Are you taking control of your own financial life or are you just waiting for your financial Prince Charming?
I just watched this TEDx talk from Dr. Daniel Crosby called, Sex, Funds, & Rock N’ Roll. In it he humorously compares our relationship with money to our love relationships.
He points out four biases that often lead us to make poor financial decisions. Decisions like:
- playing the lottery
- gambling obsessively
- investing in Facebook at the IPO (doh!)
- investing in too much company stock
- ignoring historically-reliable financial ratios
It’s an entertaining and revealing talk and I hope you’ll watch it.
One of the biases mentioned in the talk is called the “Prince Charming” bias. Meaning, we tend to think that something or someone will come along and solve our financial problems for us, even though it’s very unlikely. Here are some takeaways I had from that point.
Hope with Action is a Good Thing
It’s not bad to have hope. Wishing for your Prince Charming isn’t bad in and of itself. In fact, I think optimism benefits our lives tremendously. But this optimism should be balanced with action. It’s the waiting for Prince Charming while neglecting action that gets us in trouble.
What’s your financial Prince Charming? The lottery? An inheritance? “Making it big”? A sugar daddy? The President or future presidents?
I have a Prince Charming: this blog’s future revenue, and the potential for a multi-million dollar, life-changing sale. It’d be awesome if this blog earned enough money for a long enough time for me to make some big advances in my financial position (e.g. pay off my mortgage, fully fund a retirement and college accounts for the girls, and more), or if it sold and made me richer than I could ever have imagined.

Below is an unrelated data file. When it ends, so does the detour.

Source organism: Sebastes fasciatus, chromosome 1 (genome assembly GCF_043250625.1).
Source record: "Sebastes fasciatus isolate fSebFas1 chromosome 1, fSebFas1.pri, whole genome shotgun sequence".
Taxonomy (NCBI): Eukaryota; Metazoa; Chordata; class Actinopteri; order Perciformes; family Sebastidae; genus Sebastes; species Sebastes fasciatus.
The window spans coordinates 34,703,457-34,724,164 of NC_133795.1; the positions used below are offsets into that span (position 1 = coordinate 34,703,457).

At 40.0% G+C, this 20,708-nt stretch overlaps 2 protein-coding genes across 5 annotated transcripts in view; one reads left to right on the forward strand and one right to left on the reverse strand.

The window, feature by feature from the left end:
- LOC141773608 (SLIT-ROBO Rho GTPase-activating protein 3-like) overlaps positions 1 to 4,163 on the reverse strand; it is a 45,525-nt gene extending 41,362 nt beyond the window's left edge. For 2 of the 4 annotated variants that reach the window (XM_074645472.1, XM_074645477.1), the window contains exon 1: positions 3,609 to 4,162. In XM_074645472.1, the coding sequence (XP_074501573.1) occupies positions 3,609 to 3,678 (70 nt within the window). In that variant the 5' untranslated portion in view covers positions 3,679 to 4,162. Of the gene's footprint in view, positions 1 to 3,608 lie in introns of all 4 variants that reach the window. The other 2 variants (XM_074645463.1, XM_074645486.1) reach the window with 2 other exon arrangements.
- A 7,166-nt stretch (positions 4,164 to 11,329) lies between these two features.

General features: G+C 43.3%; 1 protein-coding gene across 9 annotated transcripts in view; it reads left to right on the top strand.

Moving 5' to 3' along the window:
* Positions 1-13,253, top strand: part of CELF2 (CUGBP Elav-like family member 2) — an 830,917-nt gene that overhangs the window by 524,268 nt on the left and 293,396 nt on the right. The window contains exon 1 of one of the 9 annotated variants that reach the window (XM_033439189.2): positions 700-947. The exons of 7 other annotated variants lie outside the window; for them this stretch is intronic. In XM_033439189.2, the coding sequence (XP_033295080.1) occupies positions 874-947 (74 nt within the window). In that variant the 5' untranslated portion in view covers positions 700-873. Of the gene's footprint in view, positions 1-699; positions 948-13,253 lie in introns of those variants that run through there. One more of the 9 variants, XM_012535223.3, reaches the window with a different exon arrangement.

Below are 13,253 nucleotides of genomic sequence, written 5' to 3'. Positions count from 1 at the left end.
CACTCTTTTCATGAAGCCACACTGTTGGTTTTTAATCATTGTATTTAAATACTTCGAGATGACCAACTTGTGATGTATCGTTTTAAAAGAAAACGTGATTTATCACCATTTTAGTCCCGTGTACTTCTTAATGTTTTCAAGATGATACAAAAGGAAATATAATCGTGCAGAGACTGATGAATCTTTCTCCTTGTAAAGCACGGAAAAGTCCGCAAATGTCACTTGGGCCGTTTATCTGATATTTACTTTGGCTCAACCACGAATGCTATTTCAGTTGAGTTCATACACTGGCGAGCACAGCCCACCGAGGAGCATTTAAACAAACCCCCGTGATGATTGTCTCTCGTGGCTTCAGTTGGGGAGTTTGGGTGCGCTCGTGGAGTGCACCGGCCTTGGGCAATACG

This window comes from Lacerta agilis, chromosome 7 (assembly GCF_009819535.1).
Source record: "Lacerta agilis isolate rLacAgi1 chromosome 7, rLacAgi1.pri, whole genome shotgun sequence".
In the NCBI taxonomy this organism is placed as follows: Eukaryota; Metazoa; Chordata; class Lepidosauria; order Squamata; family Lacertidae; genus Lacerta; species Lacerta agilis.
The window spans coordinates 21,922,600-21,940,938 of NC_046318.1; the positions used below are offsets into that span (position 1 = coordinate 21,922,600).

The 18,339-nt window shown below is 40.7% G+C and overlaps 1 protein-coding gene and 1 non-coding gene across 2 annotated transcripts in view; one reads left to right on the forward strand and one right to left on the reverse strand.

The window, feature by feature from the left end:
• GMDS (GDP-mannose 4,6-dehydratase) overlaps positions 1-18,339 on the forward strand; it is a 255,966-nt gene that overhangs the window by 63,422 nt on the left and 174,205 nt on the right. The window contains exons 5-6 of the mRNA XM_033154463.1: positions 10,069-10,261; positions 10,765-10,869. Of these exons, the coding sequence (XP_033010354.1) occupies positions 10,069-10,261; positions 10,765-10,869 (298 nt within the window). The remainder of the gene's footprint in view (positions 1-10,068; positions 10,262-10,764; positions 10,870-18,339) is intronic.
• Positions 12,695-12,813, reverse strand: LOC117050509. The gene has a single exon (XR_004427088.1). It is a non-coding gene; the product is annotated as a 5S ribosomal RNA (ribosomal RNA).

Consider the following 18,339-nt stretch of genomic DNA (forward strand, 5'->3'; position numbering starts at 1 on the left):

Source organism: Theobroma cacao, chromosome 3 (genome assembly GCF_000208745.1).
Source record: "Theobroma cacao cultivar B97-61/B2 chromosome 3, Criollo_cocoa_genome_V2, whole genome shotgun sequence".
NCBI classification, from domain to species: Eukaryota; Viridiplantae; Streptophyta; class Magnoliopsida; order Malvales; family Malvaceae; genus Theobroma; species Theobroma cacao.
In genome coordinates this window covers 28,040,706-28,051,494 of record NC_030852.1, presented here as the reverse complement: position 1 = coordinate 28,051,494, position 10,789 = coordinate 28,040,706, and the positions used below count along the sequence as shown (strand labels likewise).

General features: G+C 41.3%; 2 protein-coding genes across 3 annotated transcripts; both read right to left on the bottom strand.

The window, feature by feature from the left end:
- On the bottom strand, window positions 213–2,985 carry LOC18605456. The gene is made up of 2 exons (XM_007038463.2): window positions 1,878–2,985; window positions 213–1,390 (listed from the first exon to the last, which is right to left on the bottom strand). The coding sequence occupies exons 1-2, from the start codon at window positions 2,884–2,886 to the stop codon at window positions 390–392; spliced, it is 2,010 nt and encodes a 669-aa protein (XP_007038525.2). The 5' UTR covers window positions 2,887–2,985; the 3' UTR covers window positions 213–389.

But sitting around wishing for that doesn’t do a lot of good. In fact, I think it’s dangerous to fall into that thinking. I’ve got to take the steps each day to advance this blog’s revenue, look for ways to diversify, and generally do whatever it takes to reach my goals.
I’ve also got to spend time learning how to keep and preserve the money I’m earning. You don’t have to be an entrepreneur to have this lesson apply to you.
Prince Charming Isn’t All That Great and He’ll Probably Leave You
Dr. Crosby makes the point in his video that lottery winners (i.e. people who’ve supposedly met their financial Prince Charming) have a good chance of ending up fat, broke, and unhappy after just a few years. We see the same with trust fund babies (i.e. three generation rule) and pro athletes.
So even if you do make the sale, hit it big, or find a President who will give you everything you need, it’s not necessarily all that great. It won’t solve all your problems and it’s certainly not guaranteed to last.Another thought within this point that I’ll add is that Prince Charming has the ability to actually steal your happiness by being so darn magical and charming.
Whenever I read Cinderella to the girls (or watch any romantic comedy) I’m always struck by how quickly the two seem to fall in love. One night of dancing? He’s a Prince, sure. But c’mon Cinderella, you’re a hottie. Play a little hard to get and build some substance into the relationship.
The same can be said of your financial Prince Charming. Spend some time learning the rules to building and preserving wealth. When you finally reach financial bliss, it will be more satisfying and you’ll have a better chance of holding on to what you’ve got.
You’ll also have a better perspective by then about what can actually bring happiness and satisfaction to your life (i.e. not necessarily more money).
Image by starrynight_012